Saturday, January 17, 2009

Transparency of Governance

The arguments over regulation of the economic system and over exploitation of foreign crises for personal gain by bloody-flag-waving politicians and war profiteering corporations are subsets of a single pattern: transparency of governance.

I am certainly not arguing that “the people” are somehow more moral or more wise or more trustworthy than the elite. Perhaps they are, but that’s not my argument. Rather, the point is that, to borrow high-tech terminology, open-source software is more reliable than stuff designed in secret by a single corporation. And governance is “software:” it is not about stuff, it’s about concepts and attitudes.

We are all vulnerable to corruption, not to mention dumb mistakes: the distinction between the behavior of Wall Street executives with their billions in credit-fault swaps and a janitor taking a mortgage on a $400,000 house is paper-thin. The distinction between a terrorist attack and a war of choice is paper-thin. The protection from such irresponsible behavior lies not in arguments between “imperial presidency vs Congressional oversight” or “democracy vs. dictatorship” or “regulation vs. letting the market rule.” Yes, those are critically valuable debates, but they are fatally flawed by two simplifications:

  1. their very bivariate nature;
  2. their being separated.

Concerning the first oversimplification, resolution does not rely on posing two choices (e.g., regulate or not, have an imperial president or let Congress decide, let the people decide or let the elite decide). Concerning the second oversimplification, the debate over the quality of governance of the economy should not be isolated from the debate over the quality of governance of foreign policy.

Simply put, the problem with governance in America today lies at a higher level of abstraction: we are awash in stunningly dysfunctional levels of irresponsibility. Examples are obvious, e.g., bank managers encouraging mortgage loans to customers obviously incapable of paying; the hiring of Ethiopian proxy forces to intensify the civil war in Somalia; the repeated Predator attacks that kill civilians; the failure to punish politicians who start wars on false pretenses.

The degree of irresponsibility is far too great to be resolved by flipping a switch. It does not matter how much money Washington pours into Wall Street; it does not matter how many bombs are dropped. It almost does not matter whether decisions are made by an imperial president, Congress, or referendum: well, that statement is somewhat hyperbolic, but only “somewhat.” All personal or group decisions are vulnerable to major error: you cannot just “make a decision and go with it.” Yes, that is the American way, but it won’t work. The social system in which we live is complex; our governance of it falls short not only because of our personal immorality but because complex systems are hard to control. There is no “answer” in the sense of making the right choice or flipping the right switch. That is simplistic, reductionist thinking. It is theoretically impossible to “reduce” a complex system to a set of simple failures (a loose screw here, a missing nail there) that can incrementally be repaired.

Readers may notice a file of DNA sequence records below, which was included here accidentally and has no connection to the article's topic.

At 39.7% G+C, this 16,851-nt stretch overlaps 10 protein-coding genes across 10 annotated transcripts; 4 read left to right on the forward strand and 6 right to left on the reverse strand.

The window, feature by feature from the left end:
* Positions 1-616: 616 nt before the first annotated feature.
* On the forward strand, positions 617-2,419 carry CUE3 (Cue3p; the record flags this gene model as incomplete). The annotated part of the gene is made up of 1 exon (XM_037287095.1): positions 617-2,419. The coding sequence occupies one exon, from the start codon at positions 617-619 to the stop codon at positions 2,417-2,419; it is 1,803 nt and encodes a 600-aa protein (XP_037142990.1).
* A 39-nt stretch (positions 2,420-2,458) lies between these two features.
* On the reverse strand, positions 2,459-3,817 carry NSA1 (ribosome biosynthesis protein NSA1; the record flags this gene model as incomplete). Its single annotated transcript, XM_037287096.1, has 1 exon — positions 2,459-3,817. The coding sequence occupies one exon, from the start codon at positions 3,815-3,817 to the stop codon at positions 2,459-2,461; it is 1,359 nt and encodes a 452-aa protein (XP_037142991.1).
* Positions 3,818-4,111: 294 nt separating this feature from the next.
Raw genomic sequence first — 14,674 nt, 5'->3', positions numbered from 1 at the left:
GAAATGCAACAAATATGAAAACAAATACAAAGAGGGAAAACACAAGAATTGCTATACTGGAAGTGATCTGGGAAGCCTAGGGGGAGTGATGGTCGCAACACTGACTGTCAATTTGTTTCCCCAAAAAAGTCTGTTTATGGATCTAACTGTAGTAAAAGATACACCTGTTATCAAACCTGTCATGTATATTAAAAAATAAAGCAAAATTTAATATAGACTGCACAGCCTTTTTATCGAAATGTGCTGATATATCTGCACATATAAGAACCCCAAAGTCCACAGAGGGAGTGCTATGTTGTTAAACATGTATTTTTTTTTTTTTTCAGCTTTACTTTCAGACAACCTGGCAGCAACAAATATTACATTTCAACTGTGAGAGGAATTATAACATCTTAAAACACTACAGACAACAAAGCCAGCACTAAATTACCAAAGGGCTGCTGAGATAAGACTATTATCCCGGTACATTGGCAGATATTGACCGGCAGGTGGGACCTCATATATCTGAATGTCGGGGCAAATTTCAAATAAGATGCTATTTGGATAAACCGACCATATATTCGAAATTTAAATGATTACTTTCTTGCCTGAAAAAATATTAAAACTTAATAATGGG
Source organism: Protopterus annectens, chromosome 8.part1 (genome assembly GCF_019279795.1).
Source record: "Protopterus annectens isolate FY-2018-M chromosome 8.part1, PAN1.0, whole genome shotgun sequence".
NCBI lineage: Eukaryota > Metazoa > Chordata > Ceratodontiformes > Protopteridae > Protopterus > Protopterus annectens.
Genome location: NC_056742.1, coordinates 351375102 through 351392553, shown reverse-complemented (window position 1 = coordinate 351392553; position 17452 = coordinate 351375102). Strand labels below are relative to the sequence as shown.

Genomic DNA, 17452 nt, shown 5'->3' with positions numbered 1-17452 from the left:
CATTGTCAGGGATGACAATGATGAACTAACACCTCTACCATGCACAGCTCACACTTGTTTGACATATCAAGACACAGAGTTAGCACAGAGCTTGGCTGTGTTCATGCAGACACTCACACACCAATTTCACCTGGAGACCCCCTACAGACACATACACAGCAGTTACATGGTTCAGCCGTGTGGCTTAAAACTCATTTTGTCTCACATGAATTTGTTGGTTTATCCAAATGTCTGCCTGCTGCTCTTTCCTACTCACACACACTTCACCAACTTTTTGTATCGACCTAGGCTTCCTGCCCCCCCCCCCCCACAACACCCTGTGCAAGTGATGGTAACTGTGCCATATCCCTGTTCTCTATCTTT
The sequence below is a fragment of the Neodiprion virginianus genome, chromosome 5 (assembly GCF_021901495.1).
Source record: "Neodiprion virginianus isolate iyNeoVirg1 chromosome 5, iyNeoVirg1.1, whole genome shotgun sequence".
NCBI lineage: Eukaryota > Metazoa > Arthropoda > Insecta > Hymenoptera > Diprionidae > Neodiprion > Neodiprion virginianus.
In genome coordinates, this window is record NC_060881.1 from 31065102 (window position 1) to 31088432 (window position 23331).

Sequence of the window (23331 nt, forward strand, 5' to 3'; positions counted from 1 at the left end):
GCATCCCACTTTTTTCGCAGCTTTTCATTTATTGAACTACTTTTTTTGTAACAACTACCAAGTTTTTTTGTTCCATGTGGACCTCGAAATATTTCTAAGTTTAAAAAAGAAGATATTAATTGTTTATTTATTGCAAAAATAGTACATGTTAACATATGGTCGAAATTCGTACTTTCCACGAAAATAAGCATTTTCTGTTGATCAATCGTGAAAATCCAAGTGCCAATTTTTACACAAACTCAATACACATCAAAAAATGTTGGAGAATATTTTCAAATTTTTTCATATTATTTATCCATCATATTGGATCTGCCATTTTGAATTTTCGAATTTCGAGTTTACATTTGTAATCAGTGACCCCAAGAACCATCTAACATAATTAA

The answer must have a level of complexity that matches the problem. I cannot provide that answer. No person can provide that answer. No human institution can provide that answer. Perhaps, in truth, all of mankind together will never figure it out, but until the Martians land and offer us the benefit of their superior intellect, everyone working together (that is essentially what “open source” means) is our best hope. Democracy is the process of inventing this solution. That absolutely does not mean that we should all vote on everything. It means that transparency of governance should be maximized. The more we all know and the more we can all participate, the greater the likelihood that all the resulting tinkering will end up discovering a better way of doing things. It would also help if we all agreed never again to use the phrase “stay the course.” “The course” is nothing but yesterday’s step in the dark. When you stub your toe, change course.

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